1. Telling Your Truth: Communicate your issues, wants, needs, feelings, and boundaries honestly and directly. Do not avoid conflict to protect yourself or your partner's feelings. It must be OK, indeed it is necessary for you to have issues, needs, boundaries, feelings, and you must tell the truth about them. Communicate your truth firmly, lovingly, pro-actively, effectively. Communicate your truth responsibly so that it neither offends nor results in an unproductive conflict.
  1. Doing Your Work: A healthy, fulfilling relationship is mostly self-work. Continously strive to live consciously, push beyond your upper limit, refine your relationship skills, heal your emotional issues, control your knee-jerk reactions and projections, let go of your need to be in control, heal the past, let go of your parents, bring down defenses, handle fears, and increase your capacity for unconditional love.

Following the 5 Elements of a Great Relationship:

  1. Being Fully Committed,
  2. Taking Personal Responsibility,
  3. Taking Care of Yourself,
  4. Telling Your Truth, and
  5. Doing Your Work

...will allow you to experience the love, happiness, joy, and quality of life that you deserve, and is worth your best effort!

Copyright © by David Steele and The Relationship Coaching Institute. All rights reserved in all media. Used with permission.

David Steele, MA, LMFT is founder of Relationship Coaching Institute.

For more information and free Radical Marriage resources for couples visit www.radicalmarriage.com

Ask Our Coaches

My wife gained weight and I'm not attracted to her anymore..

woman_scale Dear Coaches,

I'm an active, fit guy and when I married my wife she was too. But over time she lost interest in fitness and has gained 50 pounds. She's the same woman I fell in love with but I'm no longer physically or sexually attracted to her. What should I do?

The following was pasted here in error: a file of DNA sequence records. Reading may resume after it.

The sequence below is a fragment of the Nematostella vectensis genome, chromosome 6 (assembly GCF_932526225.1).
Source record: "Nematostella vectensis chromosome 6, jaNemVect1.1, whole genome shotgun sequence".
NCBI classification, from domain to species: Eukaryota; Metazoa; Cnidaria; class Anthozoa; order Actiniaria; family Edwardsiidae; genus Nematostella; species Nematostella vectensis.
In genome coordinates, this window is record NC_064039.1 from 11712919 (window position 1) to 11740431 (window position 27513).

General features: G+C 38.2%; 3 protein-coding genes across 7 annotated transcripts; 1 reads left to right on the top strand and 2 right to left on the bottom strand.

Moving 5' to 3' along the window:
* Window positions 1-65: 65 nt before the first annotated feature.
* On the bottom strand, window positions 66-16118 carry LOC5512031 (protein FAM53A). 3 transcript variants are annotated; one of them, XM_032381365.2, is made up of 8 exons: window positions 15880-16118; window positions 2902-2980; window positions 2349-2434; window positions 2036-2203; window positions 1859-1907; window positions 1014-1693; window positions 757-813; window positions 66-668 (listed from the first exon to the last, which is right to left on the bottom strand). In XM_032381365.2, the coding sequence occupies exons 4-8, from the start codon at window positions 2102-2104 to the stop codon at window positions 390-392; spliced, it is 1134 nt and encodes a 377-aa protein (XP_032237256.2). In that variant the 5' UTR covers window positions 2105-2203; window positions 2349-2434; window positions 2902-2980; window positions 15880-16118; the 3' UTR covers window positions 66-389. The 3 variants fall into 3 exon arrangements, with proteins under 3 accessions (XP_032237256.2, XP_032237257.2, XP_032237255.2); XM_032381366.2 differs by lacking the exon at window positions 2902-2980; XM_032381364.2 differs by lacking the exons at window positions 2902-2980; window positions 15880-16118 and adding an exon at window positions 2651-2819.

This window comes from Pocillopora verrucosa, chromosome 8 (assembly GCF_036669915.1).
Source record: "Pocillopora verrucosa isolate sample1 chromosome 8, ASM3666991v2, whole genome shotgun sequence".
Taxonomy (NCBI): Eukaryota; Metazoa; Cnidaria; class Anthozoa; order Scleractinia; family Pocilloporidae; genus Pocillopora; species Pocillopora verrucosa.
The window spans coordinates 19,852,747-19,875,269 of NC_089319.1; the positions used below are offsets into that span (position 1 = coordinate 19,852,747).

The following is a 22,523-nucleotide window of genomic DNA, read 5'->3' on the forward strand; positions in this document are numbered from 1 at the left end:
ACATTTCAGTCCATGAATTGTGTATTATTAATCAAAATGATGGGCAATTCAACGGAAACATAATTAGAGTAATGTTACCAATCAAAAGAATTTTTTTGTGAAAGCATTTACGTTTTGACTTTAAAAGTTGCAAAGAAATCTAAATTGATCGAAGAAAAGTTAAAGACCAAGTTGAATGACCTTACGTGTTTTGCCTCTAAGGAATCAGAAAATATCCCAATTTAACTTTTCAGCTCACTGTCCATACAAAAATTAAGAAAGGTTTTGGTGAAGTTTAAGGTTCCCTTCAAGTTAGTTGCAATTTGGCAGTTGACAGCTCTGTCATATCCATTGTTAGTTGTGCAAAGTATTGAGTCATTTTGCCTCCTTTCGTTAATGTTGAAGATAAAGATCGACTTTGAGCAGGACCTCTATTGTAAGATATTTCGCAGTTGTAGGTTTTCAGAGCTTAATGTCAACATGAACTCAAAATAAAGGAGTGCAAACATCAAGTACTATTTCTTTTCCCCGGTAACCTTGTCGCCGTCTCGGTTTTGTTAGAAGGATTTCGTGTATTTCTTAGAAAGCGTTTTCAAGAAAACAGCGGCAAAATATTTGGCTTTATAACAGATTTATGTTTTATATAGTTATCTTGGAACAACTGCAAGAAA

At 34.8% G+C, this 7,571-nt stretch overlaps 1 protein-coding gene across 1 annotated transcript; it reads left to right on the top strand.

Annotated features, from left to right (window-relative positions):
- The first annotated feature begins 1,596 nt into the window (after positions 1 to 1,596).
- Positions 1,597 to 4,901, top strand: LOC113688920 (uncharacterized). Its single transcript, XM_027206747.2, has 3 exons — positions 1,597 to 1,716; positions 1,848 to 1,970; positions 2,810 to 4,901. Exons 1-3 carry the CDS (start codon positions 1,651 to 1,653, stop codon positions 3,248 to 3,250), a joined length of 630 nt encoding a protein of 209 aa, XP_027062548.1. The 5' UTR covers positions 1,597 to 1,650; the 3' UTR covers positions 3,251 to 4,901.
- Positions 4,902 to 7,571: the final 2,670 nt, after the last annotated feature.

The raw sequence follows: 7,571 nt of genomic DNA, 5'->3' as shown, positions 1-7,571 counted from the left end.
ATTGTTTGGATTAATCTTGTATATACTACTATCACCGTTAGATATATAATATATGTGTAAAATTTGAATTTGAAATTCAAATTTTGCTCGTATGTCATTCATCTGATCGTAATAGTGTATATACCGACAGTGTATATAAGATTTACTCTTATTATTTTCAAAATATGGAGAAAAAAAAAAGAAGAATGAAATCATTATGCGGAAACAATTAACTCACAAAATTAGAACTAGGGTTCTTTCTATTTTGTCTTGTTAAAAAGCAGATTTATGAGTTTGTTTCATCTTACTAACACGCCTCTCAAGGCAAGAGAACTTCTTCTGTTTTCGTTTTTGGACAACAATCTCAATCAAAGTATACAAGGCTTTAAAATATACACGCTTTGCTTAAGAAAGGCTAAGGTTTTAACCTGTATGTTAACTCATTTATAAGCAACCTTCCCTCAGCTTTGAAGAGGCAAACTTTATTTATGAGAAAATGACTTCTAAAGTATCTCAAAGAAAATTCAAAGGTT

~ Tony from Rohnert Park

Martina Cornelius

Martina responds ...

Thanks for your poignant question. First of all, I want to acknowledge how hard it must be for you to no longer feel attracted to the woman you dearly love. This is a very "hot topic" and caution is advised... She is very much aware of her weight increase and may feel self conscious and unattractive already. Her weight gain may have psychological as well as physical reasons (e.g. menopause). One thing that women really love, is undivided attention and presence... a man to be curious about her, to ask clarifying questions and lean towards her in an empathetic way without trying to fix or advise her. To get to the bottom of what is going on for her, wait for a good time without distractions. You may ask her some generalized questions such as: "I notice that you... (observed alarming behavior) ... and I am wondering what is going on for you?" See yourself as her team mate and ally, ready to support her in what is important to her... rather than trying to get her to change, so that you can feel better about yourself.